If you’ve been reading this blog for any length of time you know I can get pretty cranky about my reading and that this year was a rough one for me. Both of which make this monthly recap a bit shocking: December was far and away one of the best month’s I’ve ever had for reading! Seriously, I’m a little bit giddy here. Out of the 17 books I read, 12 got 3.5 stars or higher.
I have no scientific explanation for this delightful December, except…I only read one new release. I wasn’t venturing out to find the best books, I was simply going to the library and picking out the books I’d heard other people rave about. It made for easy reading and a nice break. Now I’m reading to dive back into finding the best new books of 2020 so we can all have a great reading year.
In Riley Sager’s Lock Every Door, Jules is a young woman who’s just been dumped, laid off, and is without a place to live. She answers an ad for an apartment sitter at the Bartholomew, one of the most exclusive buildings in Manhattan. The owner has died recently and the co-op board doesn’t want the apartment left empty while they conduct a rigorous search for a new owner. However, there are some very strict requirements: she can’t ever have guests in the apartment. She can’t tell people where she lives (to protect the privacy of the buildings occupants) nor is she allowed to speak to any of them unless they speak to her first. In return, she’ll be paid twelve thousand dollars for three months of living in an apartment the size of most homes.
Of course, she says yes and, for the most part, things are quiet. Until she meets another apartment sitter who asks her if she notices anything wrong about the place. This young woman soon disappears. Jules’s suspicions escalate even as one of the building’s tenants, an author Jules admires, befriends her. Then, things start going sideways. Sager does a great job at creating a Rosemary’s Baby vibe around the building—residents seldom seen, most of them older and vaguely famous, secrecy, odd noises at night, and a building with a dark history. Where he goes too far is in mimicking the theme of Rosemary’s Baby, which I’ll leave to you to figure out. It turns out to be a false lead and does give way to a truth even more terrifying and real, but it felt unnecessary.
I’ve become a fan of Jodi Picoult after reading Leaving Time and Small Great Things. She parses big, controversial subjects in a way that forces the reader to consider viewpoints they would normally avoid. In Perfect Match she goes for the touchiest of subjects: pedophilia. Even more so: a Catholic priest is the abuser. This is not a spoiler, but I’ll leave the plot at that. Despite a gripping premise this was not a favorite for me. Picoult changes the point-of-view from one paragraph to the next, even with the same character who may be speaking in the first person, but suddenly switches to third. It makes for choppy reading, hampering the novel’s tension and flow. Good but not great.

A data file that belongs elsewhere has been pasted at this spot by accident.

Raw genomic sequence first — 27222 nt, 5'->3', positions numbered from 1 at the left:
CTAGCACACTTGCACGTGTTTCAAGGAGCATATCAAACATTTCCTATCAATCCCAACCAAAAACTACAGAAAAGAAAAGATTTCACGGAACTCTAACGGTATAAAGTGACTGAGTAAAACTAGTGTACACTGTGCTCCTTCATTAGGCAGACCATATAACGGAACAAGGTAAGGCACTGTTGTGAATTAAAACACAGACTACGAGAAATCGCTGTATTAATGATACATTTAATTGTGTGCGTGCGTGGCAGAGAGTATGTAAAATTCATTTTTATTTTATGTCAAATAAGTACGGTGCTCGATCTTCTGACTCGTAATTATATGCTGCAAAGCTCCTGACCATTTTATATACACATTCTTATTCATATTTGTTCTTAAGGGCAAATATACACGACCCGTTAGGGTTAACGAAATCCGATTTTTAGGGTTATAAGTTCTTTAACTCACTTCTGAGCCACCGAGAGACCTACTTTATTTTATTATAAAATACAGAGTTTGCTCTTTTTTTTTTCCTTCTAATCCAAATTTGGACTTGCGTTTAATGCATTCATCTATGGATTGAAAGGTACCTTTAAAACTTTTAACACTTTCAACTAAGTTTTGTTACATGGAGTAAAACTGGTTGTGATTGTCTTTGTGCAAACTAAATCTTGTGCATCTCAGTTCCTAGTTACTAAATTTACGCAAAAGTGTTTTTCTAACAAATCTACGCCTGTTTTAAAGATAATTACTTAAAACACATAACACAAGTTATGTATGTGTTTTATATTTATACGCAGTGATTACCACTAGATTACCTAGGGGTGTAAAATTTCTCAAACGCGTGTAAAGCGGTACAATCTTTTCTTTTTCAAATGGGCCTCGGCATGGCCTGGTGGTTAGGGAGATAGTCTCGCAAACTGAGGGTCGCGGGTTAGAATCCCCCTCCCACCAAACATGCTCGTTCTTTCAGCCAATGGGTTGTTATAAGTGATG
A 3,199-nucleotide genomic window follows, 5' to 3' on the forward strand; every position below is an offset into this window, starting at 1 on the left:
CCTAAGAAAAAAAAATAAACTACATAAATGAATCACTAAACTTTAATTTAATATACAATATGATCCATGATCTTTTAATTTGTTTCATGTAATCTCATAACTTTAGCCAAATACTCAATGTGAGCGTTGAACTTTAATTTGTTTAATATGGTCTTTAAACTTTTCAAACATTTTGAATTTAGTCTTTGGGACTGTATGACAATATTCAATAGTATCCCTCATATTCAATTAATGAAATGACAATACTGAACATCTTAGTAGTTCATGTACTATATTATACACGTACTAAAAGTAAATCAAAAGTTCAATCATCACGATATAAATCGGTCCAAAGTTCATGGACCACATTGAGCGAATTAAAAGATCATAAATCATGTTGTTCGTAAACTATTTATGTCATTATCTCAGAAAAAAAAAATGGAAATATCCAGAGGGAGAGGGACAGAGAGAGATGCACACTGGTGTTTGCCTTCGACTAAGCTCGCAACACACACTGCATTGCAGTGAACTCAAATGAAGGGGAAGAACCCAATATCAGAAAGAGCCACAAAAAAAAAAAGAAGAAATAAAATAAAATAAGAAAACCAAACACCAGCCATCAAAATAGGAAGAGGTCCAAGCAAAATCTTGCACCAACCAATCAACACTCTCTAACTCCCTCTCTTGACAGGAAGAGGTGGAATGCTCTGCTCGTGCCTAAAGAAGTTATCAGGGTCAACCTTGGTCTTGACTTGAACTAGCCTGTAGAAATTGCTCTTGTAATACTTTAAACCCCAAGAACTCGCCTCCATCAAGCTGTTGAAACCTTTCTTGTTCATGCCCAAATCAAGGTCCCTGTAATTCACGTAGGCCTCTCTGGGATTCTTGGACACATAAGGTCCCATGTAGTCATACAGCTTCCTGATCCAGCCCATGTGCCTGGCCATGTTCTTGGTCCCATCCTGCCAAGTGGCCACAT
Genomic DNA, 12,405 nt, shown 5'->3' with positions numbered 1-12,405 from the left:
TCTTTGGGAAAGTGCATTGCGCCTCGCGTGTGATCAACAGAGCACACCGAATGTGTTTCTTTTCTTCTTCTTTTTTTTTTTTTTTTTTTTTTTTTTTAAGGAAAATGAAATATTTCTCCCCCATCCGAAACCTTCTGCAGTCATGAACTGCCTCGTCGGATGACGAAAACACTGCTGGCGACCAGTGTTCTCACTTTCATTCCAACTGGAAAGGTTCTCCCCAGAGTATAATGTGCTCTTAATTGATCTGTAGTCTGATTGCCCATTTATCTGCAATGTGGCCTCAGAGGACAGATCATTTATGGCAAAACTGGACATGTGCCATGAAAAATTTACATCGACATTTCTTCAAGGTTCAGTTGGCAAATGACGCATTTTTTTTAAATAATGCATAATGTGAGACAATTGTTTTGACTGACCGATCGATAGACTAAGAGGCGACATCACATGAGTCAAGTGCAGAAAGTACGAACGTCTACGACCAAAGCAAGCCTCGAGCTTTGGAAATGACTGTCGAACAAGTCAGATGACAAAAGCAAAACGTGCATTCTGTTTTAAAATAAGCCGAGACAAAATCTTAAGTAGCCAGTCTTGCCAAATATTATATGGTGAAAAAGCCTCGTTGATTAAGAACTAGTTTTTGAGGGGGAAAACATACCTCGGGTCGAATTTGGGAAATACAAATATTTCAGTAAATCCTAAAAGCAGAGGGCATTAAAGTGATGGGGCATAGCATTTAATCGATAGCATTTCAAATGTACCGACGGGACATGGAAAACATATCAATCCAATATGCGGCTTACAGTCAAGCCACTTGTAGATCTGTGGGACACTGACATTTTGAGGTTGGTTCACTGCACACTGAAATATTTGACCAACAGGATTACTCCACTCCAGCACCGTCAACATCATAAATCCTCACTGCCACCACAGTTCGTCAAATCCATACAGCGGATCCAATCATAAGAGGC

Queenie by Candice Carty-Williams: Review to follow
Published by Milford House Press
Publication date: August 19, 2019
Eden Waits is historical fiction about the Hiawatha Colony, a product-sharing collective formed in the Upper Peninsula of Michigan in the late 1800s. Started by a local preacher, but soon funded by a well-known speaker and advocate of populism, the novel traces the community’s founding and growing pains. It’s written in the tone and style of the times, which although it may be accurate gives the novel a very simple, old-fashioned feel. There is a feeling about the theme of populism, as it was mis-used in the election of the current president, but it doesn’t quite translate. What’s left is a story that feels like a local history lesson. A novel that will be of interest to anyone familiar with the area or the subject.
Age of Light by Whitney Scharer: Review to follow
Know My Name by Chanel Miller: A must-read memoir. Review to follow
The Silent Patient by Alex Michealides: My review
My only DNF of the month and I really think it was a case of It’s Not You, It’s Me, which is why I’m giving it a star rating. Refuge is a novel about an Iranian girl who came to America with her mother after her parents divorced. Her father still lives in Iran, working as a dentist and living as a functioning opium addict. The novel revolves around the four times in her life that she has seen her father since living in Iran. The writing is good, but by the midpoint I lost interest.
All This Could Be Yours by Jami Attenberg: Review to follow
The Which Way Tree by Elizabeth Crook: Review to follow
The Gifted School is addictive, page-turning, plot-o-rama reading. The characters are like something right out of central casting—trust fund jock dad who cheats on wife with the au pair and is now floundering; ambitious wife with stay-at-home husband; mother of two highly intelligent but troubled children… it’s not anything you haven’t read before, but it doesn’t matter. The same is true about the plot of parents who go batshit crazy to prove their sweet darling is the next Einstein. The magic is how Holsinger keeps it going for almost 500 pages. Not only that, but he pulls you into the story so thoroughly that, at the end, when it all magnificently explodes, you’re surprised. So much more I could say, but this is one novel you need to discover all on your own. Wicked fun.
How was your December? Did you have time to read? Discover anything great?
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